How do people typically approach having "global" data in a React application?

For example, say I have the following data for a user once they're logged into my app.

user: {
  email: 'test@user.com',
  name: 'John Doe'

This is data that almost any component in my app might like to know about - so it could either render in a logged in or logged out state, or perhaps display the users email address if logged in.

From my understanding, the React way of accessing this data in a child component is for a top level component to own the data, and pass it to child components using properties, for example:

    <Widget2 user={user}/>

But this seems unwieldy to me, as that would mean I'd have to pass the data through each composite, just to get it to the child that needed it.

Is there a React way of managing this type of data?

Note: This example is very simplified - I like to wrap intents up as composites so implementation details of entire UI features can be drastically changed as I see fit.

EDIT: I'm aware that by default, calling setState on my top level component would cause all child components to be re-rendered, and that in each child component I can render using whatever data I like (e.g. global data, not just state or props). But how are people choosing to notify only certain child components that they should be rendered?

  • 1
    Many people (including myself) uses Backbone to handle data in React and then trigger a re-render when the models has changed. Or if you want you can just use a global Object. React doesn’t handle data on it’s own, it just provides methods for re-rendering the App. – David Hellsing Sep 30 '14 at 18:01
  • 1
    thanks for the feedback! So are you simply just calling setState on your "main" component, and letting React re-render everything, regardless of whether or not it's state has changed? This works of course, but isn't render friendly (stackoverflow.com/a/24719289/26510) – Brad Parks Sep 30 '14 at 18:10
  • 1
    We use this.forceUpdate() on the top component inside the backbone handlers. I believe this is the appropriate method, but you’ll find more alternatives and info about the pros/cons here: stackoverflow.com/questions/21709905/… – David Hellsing Sep 30 '14 at 20:43
  • interesting... definitely a good read.... sounds like it still causes a render to happen, but if the render results in the same html, no real DOM changes are made... good to know! – Brad Parks Sep 30 '14 at 23:43

Since I originally answered this question, it's become apparent to me that React itself doesn't support "global" data in any sense - it is truly meant to manage the UI and that's it. The data of your app needs to live somewhere else. Having said that, it does now support accessing global context data as detailed in this other answer on this page. This repo (Unstated) supposedly wraps up context in a nicer way, for those that are interested, and here's a good article by Kent Dodds on how the context api has evolved, and is now officially supported in React.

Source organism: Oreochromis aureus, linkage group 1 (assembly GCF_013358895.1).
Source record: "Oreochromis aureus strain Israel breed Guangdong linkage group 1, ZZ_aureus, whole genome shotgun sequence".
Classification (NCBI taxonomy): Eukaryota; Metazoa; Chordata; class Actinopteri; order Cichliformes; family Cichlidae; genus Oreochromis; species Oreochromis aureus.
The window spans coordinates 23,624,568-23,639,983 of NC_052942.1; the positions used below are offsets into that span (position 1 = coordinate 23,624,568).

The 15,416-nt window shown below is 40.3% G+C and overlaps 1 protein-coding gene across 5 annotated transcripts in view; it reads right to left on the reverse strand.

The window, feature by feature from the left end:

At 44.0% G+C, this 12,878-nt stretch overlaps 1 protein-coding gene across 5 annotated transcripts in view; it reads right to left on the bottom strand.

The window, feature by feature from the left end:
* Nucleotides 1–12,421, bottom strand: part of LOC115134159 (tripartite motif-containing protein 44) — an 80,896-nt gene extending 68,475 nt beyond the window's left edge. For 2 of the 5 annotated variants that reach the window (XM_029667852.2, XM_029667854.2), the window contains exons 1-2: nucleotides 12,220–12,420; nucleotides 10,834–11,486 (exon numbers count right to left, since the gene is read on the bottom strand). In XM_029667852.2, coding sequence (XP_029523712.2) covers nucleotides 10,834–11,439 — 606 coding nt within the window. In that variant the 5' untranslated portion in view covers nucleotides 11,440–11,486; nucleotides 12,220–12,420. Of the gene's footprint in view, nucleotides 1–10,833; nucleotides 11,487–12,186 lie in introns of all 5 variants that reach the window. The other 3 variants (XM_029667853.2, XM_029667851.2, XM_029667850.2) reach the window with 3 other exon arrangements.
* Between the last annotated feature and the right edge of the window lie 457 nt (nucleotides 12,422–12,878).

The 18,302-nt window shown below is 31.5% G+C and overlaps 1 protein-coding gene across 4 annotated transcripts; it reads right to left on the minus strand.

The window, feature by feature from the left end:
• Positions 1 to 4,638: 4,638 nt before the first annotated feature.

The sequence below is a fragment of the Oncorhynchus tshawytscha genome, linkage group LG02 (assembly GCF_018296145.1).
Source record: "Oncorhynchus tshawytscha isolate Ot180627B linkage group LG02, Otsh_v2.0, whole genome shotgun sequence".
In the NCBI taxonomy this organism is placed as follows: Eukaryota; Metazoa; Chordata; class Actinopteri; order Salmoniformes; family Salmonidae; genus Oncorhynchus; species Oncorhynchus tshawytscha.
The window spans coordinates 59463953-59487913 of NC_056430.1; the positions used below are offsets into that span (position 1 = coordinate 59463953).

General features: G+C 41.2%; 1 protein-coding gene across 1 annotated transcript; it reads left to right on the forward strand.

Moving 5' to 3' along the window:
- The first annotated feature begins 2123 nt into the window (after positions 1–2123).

The context approach should only be used for truly global data. If your data falls into any other category, then you should do as follows:

  • Facebook themselves solve this problem using their own Flux library.
  • Mobx and Redux are similar to Flux, but seem to have more popular appeal. They do the same thing, but in a cleaner, more intuitive way.

I'm leaving my original edits to this answer below, for some history.


The best answer I've found for this so far are these 2 React mixins, which I haven't had a chance to try, but they sound like they'll address this problem:


and this similar library:


MAJOR NOTE: I think this is a job for Facebook's Flux, or something similar (which the above are). When the data flow gets too complex, another mechanism is required to communicate between components other than callbacks, and Flux and it's clones seem to be it....

  • 1
    Good to know: the link to the 'good article by Kent Dodds' seems to require multiple layers of registration and sign-up, but it's possible to bypass all that by just scrolling down below the fold. – Michael Scheper Dec 20 '18 at 4:50
  • 1
    Good point - I just went and changed the link to a more updated article from Kent Dodds that goes straight to his site. – Brad Parks Dec 20 '18 at 12:35

Use the React Context Property This is specifically for passing global data sets down the chain without explicitly forwarding them. It does complicate your Component lifecycle functions though, and note the cautions offered on the page I've linked.


You can use the React Context API for passing global data down to deeply nested child components. Kent C. Dodds wrote an extensive article on it on Medium React’s ⚛️ new Context API. It'll help in getting a better understanding of how to use the API.


What's wrong with just passing data all the way down the component chain via rendering all children with {...restOfProps}?

  const {propIKnowAbout1, propIKnowAbout2, ...restOfProps} = this.props;
  return <ChildComponent foo={propIKnowAbout1} bar={propIKnowAbout2} {...restOfProps}/>

Your Answer

By clicking “Post Your Answer”, you agree to our terms of service, privacy policy and cookie policy

Not the answer you're looking for? Browse other questions tagged or ask your own question.